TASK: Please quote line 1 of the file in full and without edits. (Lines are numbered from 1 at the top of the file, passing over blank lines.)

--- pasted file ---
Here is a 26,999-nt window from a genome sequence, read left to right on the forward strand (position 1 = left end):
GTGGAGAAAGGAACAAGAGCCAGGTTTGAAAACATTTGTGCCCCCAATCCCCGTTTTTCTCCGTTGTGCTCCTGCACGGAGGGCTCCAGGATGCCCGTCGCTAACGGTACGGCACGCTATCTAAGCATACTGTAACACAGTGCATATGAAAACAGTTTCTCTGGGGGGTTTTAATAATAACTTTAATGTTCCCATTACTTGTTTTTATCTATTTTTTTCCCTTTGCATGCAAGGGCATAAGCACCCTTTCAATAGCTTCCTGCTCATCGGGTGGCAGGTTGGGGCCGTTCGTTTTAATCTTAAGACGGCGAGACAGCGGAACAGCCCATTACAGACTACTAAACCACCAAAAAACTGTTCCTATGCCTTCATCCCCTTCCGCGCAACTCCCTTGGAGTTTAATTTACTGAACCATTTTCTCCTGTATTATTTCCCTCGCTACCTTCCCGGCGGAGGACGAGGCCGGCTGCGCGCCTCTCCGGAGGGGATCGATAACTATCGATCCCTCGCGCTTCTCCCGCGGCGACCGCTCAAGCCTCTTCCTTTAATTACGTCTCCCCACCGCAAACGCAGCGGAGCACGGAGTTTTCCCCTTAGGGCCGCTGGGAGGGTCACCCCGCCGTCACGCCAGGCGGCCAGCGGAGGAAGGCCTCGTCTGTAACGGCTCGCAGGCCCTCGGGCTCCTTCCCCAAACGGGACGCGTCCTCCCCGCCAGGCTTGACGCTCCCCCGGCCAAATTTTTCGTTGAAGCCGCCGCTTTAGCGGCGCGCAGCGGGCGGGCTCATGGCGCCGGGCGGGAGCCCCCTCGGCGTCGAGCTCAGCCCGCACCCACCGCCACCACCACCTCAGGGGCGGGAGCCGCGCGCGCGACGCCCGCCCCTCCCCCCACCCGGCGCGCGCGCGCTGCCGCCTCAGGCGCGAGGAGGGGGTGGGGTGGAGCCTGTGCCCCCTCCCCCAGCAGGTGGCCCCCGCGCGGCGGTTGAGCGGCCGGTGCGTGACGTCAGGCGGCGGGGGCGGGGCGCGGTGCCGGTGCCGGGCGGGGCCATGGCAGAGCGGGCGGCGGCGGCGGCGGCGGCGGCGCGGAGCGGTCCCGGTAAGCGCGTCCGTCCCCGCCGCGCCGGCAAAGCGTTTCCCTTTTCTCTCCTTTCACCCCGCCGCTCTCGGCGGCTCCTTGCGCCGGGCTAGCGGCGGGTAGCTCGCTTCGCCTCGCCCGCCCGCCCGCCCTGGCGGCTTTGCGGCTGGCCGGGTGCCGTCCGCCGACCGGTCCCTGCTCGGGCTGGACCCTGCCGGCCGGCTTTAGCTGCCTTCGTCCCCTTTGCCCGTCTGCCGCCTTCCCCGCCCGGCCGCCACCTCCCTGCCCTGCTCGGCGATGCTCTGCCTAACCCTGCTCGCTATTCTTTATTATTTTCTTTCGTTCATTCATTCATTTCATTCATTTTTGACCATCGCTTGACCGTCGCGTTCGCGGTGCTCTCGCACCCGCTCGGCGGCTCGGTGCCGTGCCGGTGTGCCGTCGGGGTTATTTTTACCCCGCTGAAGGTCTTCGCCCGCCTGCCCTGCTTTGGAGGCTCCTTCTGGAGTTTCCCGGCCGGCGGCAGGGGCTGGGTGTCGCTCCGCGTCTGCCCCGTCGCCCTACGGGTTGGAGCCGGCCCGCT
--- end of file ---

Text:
Here is a 26,999-nt window from a genome sequence, read left to right on the forward strand (position 1 = left end):